ISO/IEC 27018:2014 – Data Privacy in the Cloud
1 December 2014 – Some weeks ago, ISO (the International Organization for Standardization) and IEC (the International Electrotechnical Commission) published the new standard ISO/IEC 27018:2014 (ISO 27018) regarding data privacy in the cloud. It provides for a many-faceted protection of personally identifiable information (PII) being processed in public clouds. This new standard is specifically directed at cloud services providers.
ISO 27018 sets out standards, controls and guidelines, including substantial notification, information, transparency and proof obligations for cloud services providers. In particular, it provides for the following undertakings for cloud services providers:
- PII may only be processed in accordance with the instructions provided by the cloud services customer.
- The cloud services providers shall offer tools supporting their customers in their undertakings to grant the individuals (to whom the PII relates) access to their PII and to change, erase or correct their PII.
- The cloud services providers shall disclose in advance all relevant subcontractors as well as the countries in which PII is processed.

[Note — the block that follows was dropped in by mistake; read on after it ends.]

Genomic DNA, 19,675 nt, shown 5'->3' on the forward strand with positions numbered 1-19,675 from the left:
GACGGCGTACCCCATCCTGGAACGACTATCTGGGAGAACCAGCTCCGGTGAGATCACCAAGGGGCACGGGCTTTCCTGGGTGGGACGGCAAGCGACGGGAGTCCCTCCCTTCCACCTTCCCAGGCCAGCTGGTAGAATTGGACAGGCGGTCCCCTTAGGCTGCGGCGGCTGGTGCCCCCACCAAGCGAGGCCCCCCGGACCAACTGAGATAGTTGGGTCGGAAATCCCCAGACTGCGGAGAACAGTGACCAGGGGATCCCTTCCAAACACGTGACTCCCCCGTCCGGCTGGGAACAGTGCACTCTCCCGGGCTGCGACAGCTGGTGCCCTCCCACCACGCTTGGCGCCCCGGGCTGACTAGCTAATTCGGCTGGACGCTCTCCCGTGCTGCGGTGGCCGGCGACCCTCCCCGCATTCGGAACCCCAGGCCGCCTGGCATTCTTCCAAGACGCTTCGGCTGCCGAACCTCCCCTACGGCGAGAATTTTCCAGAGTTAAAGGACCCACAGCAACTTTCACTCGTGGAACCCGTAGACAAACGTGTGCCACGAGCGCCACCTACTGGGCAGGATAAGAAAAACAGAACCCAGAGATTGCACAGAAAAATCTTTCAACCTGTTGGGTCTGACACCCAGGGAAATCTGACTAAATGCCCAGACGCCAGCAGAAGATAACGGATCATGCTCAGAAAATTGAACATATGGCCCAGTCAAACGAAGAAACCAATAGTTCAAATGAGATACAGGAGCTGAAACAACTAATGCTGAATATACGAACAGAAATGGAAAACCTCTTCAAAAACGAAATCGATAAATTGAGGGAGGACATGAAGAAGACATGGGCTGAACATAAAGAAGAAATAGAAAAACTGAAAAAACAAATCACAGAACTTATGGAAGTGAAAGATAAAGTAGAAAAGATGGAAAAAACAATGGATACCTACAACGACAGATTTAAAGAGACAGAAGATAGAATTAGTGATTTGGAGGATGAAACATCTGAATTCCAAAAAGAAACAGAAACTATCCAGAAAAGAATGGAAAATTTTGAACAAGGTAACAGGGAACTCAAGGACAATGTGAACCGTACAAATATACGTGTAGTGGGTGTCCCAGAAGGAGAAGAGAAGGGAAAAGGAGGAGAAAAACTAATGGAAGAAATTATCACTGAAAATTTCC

- Mandatory rules for the transmission, return and use of PII shall be implemented.
- In case of breach of security resulting in the disclosure, alteration or loss of PII, the cloud services providers must immediately inform their customers. Further, the cloud services providers are obliged to record any such breach of security, including the relevant dates, the expected consequences as well as the measures taken in order to solve the problem.
- Independent third parties shall regularly review the cloud services of the cloud services providers.
This new standard is an interesting approach and various cloud services providers announced that they will review ISO 27018 and consider an ISO 27018 certification.
However, it remains to be seen how many cloud services providers will actually implement ISO 27018 and whether this code will become a general standard as regards data privacy in the cloud. Furthermore, it is to be noted that certification under ISO 271018 does not per se imply compliance with the requirements set out in the Swiss data protection legislation, especially in light of the fact that ISO 27018 only protects personal information relating to individuals (as opposed to Swiss law which protects personal data relating to both individuals and legal entities). A case-by-case approach and review is therefore still required.